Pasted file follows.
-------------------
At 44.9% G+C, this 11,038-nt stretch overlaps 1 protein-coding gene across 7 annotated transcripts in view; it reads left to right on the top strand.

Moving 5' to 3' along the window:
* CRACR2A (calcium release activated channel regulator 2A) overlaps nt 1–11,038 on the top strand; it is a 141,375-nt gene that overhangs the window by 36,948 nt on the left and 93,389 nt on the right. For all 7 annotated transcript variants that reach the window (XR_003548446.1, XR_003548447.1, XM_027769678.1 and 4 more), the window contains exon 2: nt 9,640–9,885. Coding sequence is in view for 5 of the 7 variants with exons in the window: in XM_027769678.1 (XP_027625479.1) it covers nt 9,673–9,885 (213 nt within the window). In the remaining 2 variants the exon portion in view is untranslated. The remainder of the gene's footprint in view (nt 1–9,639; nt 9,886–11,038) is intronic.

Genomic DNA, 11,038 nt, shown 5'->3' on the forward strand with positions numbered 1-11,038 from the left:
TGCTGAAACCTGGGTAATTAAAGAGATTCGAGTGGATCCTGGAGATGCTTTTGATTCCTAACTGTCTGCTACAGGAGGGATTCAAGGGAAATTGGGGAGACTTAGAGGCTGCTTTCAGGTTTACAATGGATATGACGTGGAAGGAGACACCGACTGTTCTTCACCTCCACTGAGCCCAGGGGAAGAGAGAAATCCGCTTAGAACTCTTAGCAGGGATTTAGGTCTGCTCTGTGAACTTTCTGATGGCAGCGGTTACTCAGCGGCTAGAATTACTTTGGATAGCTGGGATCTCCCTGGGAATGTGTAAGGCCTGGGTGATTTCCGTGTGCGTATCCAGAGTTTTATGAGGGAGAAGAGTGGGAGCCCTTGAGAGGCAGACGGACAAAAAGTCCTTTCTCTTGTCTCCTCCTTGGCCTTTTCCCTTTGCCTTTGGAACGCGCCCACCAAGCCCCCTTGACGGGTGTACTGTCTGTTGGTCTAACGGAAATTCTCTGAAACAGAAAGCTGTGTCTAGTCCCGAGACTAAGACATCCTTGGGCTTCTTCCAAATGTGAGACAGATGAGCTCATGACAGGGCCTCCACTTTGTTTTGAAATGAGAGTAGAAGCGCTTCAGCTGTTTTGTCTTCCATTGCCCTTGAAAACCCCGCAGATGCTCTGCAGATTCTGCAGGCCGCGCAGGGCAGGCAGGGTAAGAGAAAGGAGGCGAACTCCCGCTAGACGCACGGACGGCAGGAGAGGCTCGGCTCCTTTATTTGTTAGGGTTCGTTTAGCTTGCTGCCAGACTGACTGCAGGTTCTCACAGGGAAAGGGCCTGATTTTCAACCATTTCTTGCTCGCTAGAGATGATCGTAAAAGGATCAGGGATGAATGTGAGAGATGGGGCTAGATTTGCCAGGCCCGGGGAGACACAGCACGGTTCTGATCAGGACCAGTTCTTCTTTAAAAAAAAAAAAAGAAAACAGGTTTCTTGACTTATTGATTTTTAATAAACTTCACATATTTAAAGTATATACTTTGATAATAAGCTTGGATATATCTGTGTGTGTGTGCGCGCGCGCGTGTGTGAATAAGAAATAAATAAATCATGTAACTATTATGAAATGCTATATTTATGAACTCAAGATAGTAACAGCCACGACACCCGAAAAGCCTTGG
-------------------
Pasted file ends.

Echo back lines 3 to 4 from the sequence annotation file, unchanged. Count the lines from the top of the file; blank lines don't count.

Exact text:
* CRACR2A (calcium release activated channel regulator 2A) overlaps nt 1–11,038 on the top strand; it is a 141,375-nt gene that overhangs the window by 36,948 nt on the left and 93,389 nt on the right. For all 7 annotated transcript variants that reach the window (XR_003548446.1, XR_003548447.1, XM_027769678.1 and 4 more), the window contains exon 2: nt 9,640–9,885. Coding sequence is in view for 5 of the 7 variants with exons in the window: in XM_027769678.1 (XP_027625479.1) it covers nt 9,673–9,885 (213 nt within the window). In the remaining 2 variants the exon portion in view is untranslated. The remainder of the gene's footprint in view (nt 1–9,639; nt 9,886–11,038) is intronic.

Genomic DNA, 11,038 nt, shown 5'->3' on the forward strand with positions numbered 1-11,038 from the left: